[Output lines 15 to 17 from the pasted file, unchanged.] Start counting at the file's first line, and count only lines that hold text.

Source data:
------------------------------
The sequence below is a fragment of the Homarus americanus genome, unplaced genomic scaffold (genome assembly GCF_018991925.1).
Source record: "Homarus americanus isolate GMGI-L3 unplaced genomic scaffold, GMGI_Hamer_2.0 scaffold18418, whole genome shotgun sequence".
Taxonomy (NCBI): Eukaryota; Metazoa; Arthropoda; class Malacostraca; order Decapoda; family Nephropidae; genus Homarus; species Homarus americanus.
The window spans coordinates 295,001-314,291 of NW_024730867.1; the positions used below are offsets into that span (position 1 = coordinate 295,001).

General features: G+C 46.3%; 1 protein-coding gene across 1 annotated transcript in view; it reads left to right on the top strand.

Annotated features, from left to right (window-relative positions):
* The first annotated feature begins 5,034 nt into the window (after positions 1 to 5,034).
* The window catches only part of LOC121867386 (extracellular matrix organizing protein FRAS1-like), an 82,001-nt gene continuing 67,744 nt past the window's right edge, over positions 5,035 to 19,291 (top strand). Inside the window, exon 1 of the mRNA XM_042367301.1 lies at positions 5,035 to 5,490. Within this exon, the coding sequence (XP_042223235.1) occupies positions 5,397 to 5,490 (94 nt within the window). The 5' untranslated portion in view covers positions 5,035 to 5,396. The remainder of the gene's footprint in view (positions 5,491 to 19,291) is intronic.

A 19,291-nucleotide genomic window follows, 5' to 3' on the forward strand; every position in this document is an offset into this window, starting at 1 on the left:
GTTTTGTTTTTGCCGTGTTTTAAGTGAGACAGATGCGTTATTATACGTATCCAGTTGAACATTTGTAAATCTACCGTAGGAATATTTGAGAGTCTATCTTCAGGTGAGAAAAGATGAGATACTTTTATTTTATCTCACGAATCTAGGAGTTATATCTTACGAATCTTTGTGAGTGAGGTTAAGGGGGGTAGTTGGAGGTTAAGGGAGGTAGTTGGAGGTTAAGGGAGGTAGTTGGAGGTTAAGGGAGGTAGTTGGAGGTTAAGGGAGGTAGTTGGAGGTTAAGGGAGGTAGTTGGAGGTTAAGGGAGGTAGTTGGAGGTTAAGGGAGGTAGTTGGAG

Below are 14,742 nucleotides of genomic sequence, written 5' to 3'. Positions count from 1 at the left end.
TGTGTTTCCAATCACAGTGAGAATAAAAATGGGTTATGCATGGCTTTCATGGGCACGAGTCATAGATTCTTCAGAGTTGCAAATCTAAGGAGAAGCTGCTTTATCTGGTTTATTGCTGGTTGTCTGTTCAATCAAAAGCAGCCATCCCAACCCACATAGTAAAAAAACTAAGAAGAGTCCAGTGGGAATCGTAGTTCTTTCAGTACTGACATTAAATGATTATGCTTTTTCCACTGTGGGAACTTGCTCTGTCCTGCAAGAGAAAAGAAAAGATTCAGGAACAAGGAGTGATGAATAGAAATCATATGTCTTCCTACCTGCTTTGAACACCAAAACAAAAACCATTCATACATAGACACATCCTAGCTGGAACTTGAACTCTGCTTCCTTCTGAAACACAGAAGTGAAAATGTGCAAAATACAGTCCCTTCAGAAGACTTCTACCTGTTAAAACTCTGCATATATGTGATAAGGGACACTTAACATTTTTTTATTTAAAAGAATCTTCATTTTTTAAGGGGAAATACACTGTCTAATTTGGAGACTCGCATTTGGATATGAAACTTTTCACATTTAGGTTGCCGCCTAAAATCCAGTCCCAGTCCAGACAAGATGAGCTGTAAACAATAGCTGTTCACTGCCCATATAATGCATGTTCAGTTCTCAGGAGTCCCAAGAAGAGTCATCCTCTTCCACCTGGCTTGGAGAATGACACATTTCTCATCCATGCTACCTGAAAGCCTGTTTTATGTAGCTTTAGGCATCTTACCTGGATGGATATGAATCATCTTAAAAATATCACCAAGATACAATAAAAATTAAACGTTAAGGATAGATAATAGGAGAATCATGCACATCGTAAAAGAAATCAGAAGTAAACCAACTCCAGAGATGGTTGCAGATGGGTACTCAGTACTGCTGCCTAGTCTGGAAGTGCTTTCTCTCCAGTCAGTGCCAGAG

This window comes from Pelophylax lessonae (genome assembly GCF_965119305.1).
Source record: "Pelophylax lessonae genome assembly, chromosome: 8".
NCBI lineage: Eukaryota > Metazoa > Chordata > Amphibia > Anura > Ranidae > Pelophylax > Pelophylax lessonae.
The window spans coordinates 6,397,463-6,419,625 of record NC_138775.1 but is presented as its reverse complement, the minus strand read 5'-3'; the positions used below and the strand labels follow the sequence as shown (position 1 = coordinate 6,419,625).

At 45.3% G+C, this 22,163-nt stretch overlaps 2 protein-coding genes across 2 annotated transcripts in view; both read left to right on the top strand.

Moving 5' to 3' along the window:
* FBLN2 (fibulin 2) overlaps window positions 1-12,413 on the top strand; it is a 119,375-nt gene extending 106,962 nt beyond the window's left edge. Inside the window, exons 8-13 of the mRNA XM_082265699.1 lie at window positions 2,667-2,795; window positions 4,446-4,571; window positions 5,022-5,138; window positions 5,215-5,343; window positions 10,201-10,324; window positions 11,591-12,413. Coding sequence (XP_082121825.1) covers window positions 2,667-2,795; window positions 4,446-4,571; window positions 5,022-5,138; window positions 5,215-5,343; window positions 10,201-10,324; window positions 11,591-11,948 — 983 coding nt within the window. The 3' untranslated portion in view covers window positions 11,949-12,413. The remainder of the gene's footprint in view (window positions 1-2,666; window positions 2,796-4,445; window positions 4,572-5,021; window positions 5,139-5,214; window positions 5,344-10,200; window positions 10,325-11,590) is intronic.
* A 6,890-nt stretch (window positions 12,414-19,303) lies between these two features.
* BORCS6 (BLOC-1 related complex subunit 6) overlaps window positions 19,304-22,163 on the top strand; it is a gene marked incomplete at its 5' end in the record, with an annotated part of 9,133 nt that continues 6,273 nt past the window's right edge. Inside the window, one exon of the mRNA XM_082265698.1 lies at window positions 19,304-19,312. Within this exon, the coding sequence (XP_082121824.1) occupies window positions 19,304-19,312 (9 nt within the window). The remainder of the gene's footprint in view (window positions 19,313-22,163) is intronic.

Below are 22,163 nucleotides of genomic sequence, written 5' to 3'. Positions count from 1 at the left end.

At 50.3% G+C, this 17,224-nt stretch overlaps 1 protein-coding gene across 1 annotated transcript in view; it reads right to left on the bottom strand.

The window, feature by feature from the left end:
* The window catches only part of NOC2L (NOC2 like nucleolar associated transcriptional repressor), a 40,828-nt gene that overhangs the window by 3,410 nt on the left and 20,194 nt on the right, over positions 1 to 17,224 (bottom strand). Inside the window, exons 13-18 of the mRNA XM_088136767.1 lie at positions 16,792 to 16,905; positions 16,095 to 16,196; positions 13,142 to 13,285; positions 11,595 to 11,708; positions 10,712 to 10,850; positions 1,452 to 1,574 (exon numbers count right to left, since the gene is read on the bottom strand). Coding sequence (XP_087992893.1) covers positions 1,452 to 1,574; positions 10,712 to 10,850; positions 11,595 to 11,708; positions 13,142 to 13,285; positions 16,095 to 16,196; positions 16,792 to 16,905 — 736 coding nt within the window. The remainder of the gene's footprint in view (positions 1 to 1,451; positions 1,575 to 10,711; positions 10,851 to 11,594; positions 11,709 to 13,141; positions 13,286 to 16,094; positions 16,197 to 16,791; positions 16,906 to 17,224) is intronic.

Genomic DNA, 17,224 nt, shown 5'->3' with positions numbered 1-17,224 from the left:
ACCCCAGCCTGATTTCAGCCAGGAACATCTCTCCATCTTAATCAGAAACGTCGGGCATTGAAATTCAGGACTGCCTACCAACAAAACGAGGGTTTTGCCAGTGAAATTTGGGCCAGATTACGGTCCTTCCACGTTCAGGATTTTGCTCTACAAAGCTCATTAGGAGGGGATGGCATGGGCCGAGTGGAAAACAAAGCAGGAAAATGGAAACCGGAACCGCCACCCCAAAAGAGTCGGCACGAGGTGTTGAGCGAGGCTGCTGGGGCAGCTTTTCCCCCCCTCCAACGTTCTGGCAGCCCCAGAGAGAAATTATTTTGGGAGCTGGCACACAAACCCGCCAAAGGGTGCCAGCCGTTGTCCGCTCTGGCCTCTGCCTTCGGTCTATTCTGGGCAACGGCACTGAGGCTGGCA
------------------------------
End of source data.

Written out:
NCBI lineage: Eukaryota > Metazoa > Chordata > Amphibia > Anura > Ranidae > Pelophylax > Pelophylax lessonae.
The window spans coordinates 6,397,463-6,419,625 of record NC_138775.1 but is presented as its reverse complement, the minus strand read 5'-3'; the positions used below and the strand labels follow the sequence as shown (position 1 = coordinate 6,419,625).

At 45.3% G+C, this 22,163-nt stretch overlaps 2 protein-coding genes across 2 annotated transcripts in view; both read left to right on the top strand.